Refreshing On-Premise Wine Market Strategies (without Jumping the Shark)

shark-week-000How does a traditional craft product innovate to be competitive and relevant in today’s marketplace, but do so without losing its soul? I think about this a lot both in my job as an economist studying the wine industry and, in my other life, as the trustee of a liberal arts college.  Both wine and college need to change with the times while staying firmly rooted to those timeless qualities that make them so valuable. Not an easy task!

Sharking Jumping Risk

Sometimes I am jealous of those folks over in the beer space. They seem to find ways to innovate without “jumping the shark” with ridiculous over-the-top ideas too often. (See shark jumping video below.) Lots of new products and variations on classic brews.

The rapid proliferation of craft breweries and brew pubs here in the United States and around the world means that while beer is clearly a global industry, it often has an intensely local feel and flavor.

I can’t even count the number of on-premise craft beer operations here in Western Washington, each different to fit into a specific neighborhood niche. When a German-themed craft beer hall opened recently in Tacoma it literally had lines out the door. It might be just good beer, but I believe that it is the total experience and that strong beer sales are as much affect as cause.

Wouldn’t it be great if wine could innovate like that, I have sometimes thought, somehow connecting global and local, tradition and new, casual and elegant. I’ve recently learned about two very promising but completely different innovative initiatives tat give a sense of what might be possible without “jumping the shark.”

An Urban Winery in La Jolla

There actually are sharks in South Africa — the Great Whites that you see on TV during the Discovery Channel’s Shark Week. I first met Lowell Jooste in South Africa — his family owned the historic Klein Constantia winery for twenty years before moving to La Jolla, California in 2012.

Jooste’s wine is made up north in Napa and Sonoma, but as the video above shows, he trucks the barrels down south to beautiful La Jolla where he operates L.J. Crafted Wine, a kind of cross between a brew pub and an urban winery. The wines are drawn straight from the barrels and tanks using a propriety technology that keeps them fresh and clean. Customers can drink hand crafted single-vineyard wine by the glass, fill the elegant wine “growlers” or take away cork-sealed bottles.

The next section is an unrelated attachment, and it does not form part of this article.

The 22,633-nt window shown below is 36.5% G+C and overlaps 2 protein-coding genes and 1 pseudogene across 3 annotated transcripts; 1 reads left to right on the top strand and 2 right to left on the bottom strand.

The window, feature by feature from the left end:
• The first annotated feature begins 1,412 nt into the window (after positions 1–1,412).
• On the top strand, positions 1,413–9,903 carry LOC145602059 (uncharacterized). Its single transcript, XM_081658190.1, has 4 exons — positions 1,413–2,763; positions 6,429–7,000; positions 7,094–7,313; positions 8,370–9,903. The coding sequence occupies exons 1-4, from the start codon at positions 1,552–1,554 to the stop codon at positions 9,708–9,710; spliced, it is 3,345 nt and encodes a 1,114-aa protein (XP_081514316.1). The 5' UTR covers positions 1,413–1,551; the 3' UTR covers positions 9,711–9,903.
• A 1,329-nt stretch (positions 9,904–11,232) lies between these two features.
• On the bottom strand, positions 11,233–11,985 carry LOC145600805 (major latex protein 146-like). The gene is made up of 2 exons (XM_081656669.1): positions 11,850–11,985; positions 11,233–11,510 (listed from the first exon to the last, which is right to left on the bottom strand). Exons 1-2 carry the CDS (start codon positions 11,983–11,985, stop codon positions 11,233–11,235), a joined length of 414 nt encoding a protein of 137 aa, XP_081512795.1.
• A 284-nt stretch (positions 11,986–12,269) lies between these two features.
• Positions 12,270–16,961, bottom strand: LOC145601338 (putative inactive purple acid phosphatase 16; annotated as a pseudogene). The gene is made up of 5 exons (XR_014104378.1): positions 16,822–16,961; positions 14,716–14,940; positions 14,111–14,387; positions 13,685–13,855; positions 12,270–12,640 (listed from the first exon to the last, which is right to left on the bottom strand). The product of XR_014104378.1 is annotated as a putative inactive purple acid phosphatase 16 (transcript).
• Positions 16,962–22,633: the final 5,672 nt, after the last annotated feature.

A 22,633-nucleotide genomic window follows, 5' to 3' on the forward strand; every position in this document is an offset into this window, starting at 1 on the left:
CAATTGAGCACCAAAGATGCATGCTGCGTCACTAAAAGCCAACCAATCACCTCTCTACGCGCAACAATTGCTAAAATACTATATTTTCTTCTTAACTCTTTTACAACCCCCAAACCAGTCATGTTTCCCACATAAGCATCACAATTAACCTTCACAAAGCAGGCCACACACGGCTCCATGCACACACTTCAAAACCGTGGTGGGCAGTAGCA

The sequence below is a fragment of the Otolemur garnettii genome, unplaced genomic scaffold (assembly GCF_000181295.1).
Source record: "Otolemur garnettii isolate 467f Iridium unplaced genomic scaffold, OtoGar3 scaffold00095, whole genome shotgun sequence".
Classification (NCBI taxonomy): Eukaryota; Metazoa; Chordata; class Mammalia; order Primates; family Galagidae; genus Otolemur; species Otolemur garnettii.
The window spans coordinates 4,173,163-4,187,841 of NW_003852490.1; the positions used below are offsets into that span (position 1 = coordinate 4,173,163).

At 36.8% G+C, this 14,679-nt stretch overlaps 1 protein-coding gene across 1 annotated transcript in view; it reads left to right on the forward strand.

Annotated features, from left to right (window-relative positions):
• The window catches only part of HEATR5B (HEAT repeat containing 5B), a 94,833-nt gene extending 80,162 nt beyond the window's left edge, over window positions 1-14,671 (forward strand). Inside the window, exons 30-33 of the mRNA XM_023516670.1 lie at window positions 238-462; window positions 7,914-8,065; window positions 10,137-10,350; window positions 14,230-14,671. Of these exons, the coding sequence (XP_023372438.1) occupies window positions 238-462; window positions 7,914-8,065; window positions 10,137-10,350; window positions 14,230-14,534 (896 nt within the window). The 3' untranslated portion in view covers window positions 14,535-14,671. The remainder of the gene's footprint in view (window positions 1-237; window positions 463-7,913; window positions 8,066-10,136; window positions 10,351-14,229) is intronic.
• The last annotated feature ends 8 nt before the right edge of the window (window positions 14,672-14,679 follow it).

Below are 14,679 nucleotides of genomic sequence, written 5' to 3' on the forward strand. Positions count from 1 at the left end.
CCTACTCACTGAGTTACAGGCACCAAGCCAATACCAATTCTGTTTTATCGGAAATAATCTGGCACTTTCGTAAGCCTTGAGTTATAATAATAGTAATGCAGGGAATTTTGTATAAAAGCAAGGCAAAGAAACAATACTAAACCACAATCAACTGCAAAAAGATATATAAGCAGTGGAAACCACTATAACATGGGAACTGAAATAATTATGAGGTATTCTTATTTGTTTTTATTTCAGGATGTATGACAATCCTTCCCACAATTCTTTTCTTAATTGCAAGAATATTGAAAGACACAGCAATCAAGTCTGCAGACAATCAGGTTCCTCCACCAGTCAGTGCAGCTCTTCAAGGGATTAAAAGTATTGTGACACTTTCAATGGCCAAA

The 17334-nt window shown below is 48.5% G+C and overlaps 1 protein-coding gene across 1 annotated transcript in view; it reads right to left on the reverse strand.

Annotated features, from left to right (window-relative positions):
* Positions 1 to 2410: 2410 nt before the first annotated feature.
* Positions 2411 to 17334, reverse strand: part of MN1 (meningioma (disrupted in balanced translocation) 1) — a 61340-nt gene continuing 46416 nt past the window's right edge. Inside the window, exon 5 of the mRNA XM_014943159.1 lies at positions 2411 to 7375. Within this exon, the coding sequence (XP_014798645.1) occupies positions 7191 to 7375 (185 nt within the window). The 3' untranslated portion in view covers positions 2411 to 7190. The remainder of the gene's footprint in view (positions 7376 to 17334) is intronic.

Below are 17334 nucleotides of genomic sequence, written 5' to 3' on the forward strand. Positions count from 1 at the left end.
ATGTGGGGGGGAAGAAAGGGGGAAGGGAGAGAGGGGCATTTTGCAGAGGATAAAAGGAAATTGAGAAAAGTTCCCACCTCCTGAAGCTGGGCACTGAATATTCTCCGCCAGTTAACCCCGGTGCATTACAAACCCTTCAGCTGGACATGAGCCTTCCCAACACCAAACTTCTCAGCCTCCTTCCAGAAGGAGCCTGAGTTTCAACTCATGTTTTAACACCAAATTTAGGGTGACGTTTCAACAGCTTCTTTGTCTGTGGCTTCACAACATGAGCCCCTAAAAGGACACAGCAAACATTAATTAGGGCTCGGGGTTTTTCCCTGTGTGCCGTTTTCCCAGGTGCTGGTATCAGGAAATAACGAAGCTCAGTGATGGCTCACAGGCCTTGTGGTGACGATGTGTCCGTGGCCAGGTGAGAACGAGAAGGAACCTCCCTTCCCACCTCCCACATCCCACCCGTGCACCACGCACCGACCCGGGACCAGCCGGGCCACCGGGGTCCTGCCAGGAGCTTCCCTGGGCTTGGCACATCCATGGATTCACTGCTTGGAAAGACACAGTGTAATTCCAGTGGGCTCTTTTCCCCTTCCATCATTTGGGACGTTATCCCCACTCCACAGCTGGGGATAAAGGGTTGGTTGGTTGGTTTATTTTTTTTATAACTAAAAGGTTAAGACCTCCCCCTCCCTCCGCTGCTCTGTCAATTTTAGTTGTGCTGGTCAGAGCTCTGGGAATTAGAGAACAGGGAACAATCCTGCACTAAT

Barrel tasting on La Jolla Avenue. Who could resist the opportunity to drink fine wine in an elegant yet casual atmosphere like this? Add in cheese and meat platters and finish off with a glass of 2009 Vin de Constance from Klein Constantia (of course). Perfect.

Lowell Jooste’s La Jolla winery raises the wine bar bar, if you know what I mean, giving wine consumers the sort of intimate experience that beer lovers sometimes find at their favorite local brew pubs. The concept and design are innovative and so is the clever barrel thief device that makes it all work. Tests show that the last glass from a barrel is as fresh as the first, which is quite an achievement.

If the goal is to draw upon wine traditions to make meeting with friends for a glass of wine as appealing as hanging out at a brew pub, this is might be an answer. It is certainly going to be on my itinerary the next time we are in La Jolla!

And Now for Something Completely Different

London’s Pall Mall is pretty much the opposite end of the spectrum from La Jolla Avenue. This is an area you might associate with stuffy private clubs — the sort of places that are the home to what I have called (with apologies to Thorstein Veblen) “conspicuous non-consumption.” The wines here are the very best, but they exist to be collected, not enjoyed in the glass. Drinking them — that would be revolutionary! I overstate the case, but you know what I mean.

I was delighted, therefore, when my globe-trotting friend Ken sent a report about a private club called 67 Pall Mall. This club looks as elegant as I imagine the others are — and the sample menus make it sound like a nice place to dine. But the point of the club isn’t to eat or to, well, club. The point is to actually drink great wine, choosing from a quite large number offered by the glass and many more by the bottle.
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Ken gave his visit to the club with a member friend high marks. Richard Hemming MW‘s account of his drinking experience at 67 Pall Mall makes thirsty reading:
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None of it is cheap, with 125 ml glasses starting at around £7, but this is precisely the point of the place. The most expensive glass is £426 for Screaming Eagle (I missed the vintage), then £425 for Ch Latour 1961. We drank a glass each of Condrieu, Montlouis, Réné Rostaing Côte Blonde 2003 Côte Rôtie, Mountford Hommage à l’Alsace 2011 Waipara, a 1991 Vin Santo from Santorini and Quinta do Noval 2007 port. All excellent, and cost a total of £98. For an illustration of value, the Rostaing is currently being retailed for £110 a bottle, making 125 ml worth £18; at 67PM this was £23.
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 Both these innovative initiatives change the wine experience in a good way for their clients, I think. Different as they are both have at their core technological innovations that allow these wines to be served and preserved.

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Here is the “jumping the shark” scene from Happy Days. Enjoy.

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